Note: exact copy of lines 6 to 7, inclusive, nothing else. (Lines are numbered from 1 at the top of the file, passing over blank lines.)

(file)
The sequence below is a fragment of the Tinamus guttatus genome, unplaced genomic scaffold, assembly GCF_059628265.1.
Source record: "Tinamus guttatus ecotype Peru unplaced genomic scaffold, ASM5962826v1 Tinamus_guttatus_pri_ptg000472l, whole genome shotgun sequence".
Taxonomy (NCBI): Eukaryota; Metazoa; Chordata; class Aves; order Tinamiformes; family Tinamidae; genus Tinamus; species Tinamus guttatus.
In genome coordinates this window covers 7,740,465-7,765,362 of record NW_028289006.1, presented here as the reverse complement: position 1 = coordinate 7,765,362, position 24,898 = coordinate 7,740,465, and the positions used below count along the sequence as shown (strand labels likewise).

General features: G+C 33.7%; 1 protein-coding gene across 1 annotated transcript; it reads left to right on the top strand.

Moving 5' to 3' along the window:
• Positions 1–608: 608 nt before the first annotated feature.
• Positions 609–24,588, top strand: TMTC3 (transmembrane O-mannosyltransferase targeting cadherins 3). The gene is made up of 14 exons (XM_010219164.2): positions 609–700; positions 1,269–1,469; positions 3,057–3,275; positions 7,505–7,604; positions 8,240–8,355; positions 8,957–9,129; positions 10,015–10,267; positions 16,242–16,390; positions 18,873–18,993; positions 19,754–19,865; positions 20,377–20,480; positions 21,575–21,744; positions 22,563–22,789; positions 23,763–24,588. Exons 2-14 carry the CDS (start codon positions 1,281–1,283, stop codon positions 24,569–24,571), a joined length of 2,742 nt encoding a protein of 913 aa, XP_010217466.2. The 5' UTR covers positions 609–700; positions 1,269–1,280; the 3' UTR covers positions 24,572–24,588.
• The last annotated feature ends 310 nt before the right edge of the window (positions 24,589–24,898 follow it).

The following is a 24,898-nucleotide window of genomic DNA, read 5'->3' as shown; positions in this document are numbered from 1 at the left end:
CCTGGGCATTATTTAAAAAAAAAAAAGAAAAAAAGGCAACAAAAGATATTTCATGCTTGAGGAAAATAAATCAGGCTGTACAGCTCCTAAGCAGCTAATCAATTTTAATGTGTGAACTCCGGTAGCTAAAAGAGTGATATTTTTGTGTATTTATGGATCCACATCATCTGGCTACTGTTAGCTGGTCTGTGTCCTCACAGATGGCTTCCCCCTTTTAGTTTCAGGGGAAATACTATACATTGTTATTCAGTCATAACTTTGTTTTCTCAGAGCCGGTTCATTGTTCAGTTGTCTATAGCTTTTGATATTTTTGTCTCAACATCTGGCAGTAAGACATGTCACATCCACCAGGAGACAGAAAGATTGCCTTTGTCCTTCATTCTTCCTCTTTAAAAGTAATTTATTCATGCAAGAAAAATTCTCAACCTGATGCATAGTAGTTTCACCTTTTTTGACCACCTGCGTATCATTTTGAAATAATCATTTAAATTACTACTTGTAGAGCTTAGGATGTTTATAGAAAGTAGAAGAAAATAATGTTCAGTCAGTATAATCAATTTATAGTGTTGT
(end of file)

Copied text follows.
Moving 5' to 3' along the window:
• Positions 1–608: 608 nt before the first annotated feature.